I am the kitchen manager, the head cook, and have been asked to prepare one dish that the patrons are familiar with each day from the previous cooks recipes and one less institutional new dish each day. I started 3 months ago as a breakfast cook and a soup cook (I have been collecting and preparing soup recipes for 20 years as a hobby). After 3 weeks I was promoted to kitchen manager and charged with making delicious non-institutional tasting food. I am not on a set budget aside from a labor budget. As for food costs I have been told repeatedly that as long as I am reasonable with my buying (no crab flown in from Alaska ect.) and the recipe is conducive to buffet presentation there are no guidelines on what I can prepare. The patrons have been very kind and complimentary. I have begun cutting some of the old recipes out of our recipe book as they were just disgusting IMO and replacing them with revised recipes using better and fresh ingredients.

When I wrote the OP in this thread I was actually thinking about my soups. In 3 months I have repeated few times. I always make chili the same way, most of my other soups vary. I have made potato soup of one type or another every week without repeating sometimes I use ham, some times bacon, some with no meat, some are cream soups some are brothy some are butter rue based. Same with vegetable soups some with meat some are vegan some I serve brothy some I thicken a little with rue some I thicken with file', some I puree. The overwhelming majority of comments I have heard about my soups have been very complimentary. I have built a small but growing group of patrons who buy soup to take home. This had never happened at my restaurant before I came.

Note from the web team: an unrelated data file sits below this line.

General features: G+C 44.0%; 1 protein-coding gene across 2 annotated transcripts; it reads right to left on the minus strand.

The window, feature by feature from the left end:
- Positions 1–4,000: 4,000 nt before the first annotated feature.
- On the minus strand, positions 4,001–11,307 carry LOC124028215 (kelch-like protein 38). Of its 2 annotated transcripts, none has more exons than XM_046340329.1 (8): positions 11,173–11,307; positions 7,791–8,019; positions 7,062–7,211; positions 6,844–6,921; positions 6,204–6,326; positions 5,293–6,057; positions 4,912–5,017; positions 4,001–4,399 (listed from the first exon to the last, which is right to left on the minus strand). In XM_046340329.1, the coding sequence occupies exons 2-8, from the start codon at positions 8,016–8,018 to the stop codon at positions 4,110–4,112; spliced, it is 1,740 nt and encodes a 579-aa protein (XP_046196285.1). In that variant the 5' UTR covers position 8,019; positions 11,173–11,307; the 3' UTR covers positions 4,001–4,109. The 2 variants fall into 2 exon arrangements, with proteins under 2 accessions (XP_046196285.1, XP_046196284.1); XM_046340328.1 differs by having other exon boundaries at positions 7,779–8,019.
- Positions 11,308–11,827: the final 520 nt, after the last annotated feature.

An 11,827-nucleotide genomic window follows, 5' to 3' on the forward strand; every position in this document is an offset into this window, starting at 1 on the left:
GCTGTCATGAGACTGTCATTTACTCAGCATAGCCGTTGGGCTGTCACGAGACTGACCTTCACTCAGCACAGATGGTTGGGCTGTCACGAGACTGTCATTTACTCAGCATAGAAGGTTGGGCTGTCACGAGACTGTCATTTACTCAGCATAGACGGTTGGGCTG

As for tasting, I couldn't agree more. When I first came the food was prepared and never tasted. I taste everything coming out of the kitchen and I require every cook to taste any dish they are preparing then I taste it before it is placed in the proofer. I have found that the cooks who are working for me, all of whom have been there far longer than I, have adapted very well to my cooking style and they have begun hearing compliments on the food they prepare which was rare before.

I think I will start writing and following some recipes for core dishes and soups after reading the responses on this thread.
post #11 of 13
But, soup...

You've got a CAPTIVE AUDIENCE! :D

Feel free to play around, and they'll have no choice but to eat it. :rolleyes:

Mike :chef:
travelling gourmand
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travelling gourmand
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post #12 of 13
Soup, you are a chef in my book :chef:
post #13 of 13
Thread Starter 
This is not a retirement center cafeteria, it is a restaurant in a small town which is located in a community center in a retirement residential area. Many regulars are residents within the neighborhood, most are mobile the other core group are office employees of two manufacturers located in town as well as local business people.:)